SJ has admitted that the GURPS point system was cribbed from Champions, but it's not a foreign idea brought in, as much as a better implementation of an idea SJ had in 1977...

At one point, I'd have rated it a B+ or even A- - but that was fall 1986. My opinion of it has steadily grown downward. It's not that the game itself is bad, it is that the player culture has grown in a direction I seriously don't like engaging with.

Likewise, per Roleplayer Issue 1, 1st ed GURPS was setting point costs by hours needed to learn it to a specified level. (I'm in too much pain to go dig out my G1e box). IIRC it was 250 hours per point.

Later, it was moved towards (but not achieving moving to) balance rather than training. It's been incoherent ever since, and this enables a good bit of fan min-max.

I prefer TFT by far. That said, I don't find GURPS appealing for multiple reasons -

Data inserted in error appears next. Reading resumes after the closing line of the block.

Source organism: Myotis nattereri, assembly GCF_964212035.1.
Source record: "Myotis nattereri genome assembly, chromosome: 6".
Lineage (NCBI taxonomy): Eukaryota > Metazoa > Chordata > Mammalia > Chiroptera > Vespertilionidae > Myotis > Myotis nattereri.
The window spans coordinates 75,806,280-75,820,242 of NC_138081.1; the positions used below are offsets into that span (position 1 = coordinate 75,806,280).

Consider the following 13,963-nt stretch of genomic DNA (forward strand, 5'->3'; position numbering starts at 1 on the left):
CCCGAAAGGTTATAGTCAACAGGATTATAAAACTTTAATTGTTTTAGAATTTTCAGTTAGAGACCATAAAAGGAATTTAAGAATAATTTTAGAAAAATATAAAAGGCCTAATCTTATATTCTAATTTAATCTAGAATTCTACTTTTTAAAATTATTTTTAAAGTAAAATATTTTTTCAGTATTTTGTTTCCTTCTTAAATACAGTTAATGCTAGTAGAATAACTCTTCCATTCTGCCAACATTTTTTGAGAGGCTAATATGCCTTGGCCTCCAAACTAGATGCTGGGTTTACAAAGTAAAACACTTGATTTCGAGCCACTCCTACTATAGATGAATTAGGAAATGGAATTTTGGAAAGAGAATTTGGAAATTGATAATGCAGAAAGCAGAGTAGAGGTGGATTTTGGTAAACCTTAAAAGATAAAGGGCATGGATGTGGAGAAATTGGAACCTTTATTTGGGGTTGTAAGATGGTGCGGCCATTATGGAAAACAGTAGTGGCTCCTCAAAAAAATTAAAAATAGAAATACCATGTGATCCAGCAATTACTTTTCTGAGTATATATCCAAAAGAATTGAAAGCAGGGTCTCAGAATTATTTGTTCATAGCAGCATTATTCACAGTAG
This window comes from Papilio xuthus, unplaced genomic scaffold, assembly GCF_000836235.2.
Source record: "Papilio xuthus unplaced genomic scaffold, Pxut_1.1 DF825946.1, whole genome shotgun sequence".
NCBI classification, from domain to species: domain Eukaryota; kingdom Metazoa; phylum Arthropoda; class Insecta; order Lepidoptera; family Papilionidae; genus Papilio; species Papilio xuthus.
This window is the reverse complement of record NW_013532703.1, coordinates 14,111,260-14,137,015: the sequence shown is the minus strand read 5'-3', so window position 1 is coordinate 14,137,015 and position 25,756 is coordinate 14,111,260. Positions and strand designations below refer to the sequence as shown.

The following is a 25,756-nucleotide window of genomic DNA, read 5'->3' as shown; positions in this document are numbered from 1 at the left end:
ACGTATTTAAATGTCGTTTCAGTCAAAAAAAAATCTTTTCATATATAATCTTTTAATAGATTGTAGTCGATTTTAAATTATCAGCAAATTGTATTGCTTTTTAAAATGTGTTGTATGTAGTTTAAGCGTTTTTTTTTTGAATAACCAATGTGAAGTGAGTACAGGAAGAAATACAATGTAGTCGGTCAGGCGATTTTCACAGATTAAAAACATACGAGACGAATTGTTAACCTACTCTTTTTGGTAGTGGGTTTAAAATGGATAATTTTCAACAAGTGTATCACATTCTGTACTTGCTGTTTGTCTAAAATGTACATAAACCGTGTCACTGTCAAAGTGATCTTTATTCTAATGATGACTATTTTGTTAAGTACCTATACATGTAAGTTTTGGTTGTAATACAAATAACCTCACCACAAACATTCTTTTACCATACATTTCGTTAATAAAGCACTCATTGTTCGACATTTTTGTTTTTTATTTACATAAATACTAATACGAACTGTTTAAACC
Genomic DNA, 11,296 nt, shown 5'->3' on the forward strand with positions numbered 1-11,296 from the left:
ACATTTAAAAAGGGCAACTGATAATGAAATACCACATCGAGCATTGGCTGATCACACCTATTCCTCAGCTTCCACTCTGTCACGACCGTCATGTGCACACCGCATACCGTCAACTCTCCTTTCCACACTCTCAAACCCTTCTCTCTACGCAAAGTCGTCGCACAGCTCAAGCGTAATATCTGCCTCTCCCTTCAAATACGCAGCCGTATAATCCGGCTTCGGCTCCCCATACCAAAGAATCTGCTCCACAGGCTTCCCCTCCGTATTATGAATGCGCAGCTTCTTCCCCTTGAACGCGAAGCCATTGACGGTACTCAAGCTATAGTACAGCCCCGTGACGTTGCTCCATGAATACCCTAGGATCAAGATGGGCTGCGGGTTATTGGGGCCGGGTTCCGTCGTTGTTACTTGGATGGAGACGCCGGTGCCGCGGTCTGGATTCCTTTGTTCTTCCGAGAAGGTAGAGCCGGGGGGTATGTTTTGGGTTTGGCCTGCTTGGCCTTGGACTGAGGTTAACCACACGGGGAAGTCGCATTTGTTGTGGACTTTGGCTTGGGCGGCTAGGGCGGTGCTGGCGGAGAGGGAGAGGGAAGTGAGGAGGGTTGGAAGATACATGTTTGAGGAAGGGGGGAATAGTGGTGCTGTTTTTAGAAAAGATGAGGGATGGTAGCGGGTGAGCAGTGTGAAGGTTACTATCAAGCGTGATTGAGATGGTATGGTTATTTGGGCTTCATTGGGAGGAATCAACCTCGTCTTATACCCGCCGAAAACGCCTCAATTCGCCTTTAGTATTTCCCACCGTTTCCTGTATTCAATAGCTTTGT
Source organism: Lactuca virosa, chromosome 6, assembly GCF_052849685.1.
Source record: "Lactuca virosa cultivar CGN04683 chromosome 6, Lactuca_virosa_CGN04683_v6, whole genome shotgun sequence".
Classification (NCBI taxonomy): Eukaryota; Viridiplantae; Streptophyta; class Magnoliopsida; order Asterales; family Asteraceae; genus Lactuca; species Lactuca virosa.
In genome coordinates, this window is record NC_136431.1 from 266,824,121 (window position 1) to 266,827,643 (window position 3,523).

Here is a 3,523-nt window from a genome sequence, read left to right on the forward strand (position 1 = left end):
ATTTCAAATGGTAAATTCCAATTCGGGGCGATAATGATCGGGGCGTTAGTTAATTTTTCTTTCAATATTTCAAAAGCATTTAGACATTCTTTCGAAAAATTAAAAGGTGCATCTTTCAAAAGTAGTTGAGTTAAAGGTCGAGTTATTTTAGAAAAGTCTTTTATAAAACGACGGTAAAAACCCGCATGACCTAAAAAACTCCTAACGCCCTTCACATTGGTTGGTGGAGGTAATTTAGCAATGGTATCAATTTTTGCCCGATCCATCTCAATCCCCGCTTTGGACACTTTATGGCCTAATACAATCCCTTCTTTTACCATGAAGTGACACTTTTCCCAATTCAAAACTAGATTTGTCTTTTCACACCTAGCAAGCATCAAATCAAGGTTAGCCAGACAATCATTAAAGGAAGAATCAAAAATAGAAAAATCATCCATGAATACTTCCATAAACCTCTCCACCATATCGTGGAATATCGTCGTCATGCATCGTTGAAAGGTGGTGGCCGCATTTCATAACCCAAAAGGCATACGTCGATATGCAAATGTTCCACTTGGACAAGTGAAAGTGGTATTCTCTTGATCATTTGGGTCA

1) the costs are too complex
2) the skill list is WAY too long. (counting the full list in C2, over 200 discrete skills, not counting TL/ variations
3) the combat mechanics are too crunchy in the wrong places for me
4) The setting books usually bend the settings to fit GURPS, rather than GURPS to fit the settings. The exceptions tend to be earlier. The most egregious was the Ogre setting book... the prior games and short stories all had the infantry (and all the vehicles) lobbing nukes, but the GURPS: Ogre book removes infantry tac-nukes... of the setting books, this one SJG had every right to retcon,,, but it was a betrayal of 20 years established fiction for compliance to a 10 year old game's 5 year old vehicle ruleset.
5) The "normal" point range has climbed. A few books just go so insanely high that they're essentially incompatible with others. Most notably, G: Lensman.

I really like GURPS. The key to that, I think, is that it does ordinary people quite well, and scales smoothly to highly accomplished ones. There are a lot of rules, skills and character options, but that goes well with my preference for playing and running lengthy campaigns, lasting several years in both game time and real time.

I like those to happen in settings resembling the real world, because the background material is better, and stranger, than any fictional setting. The quality of the sourcebooks helps a lot with that, but I find myself going beyond them into quite detailed history and turning that into stories.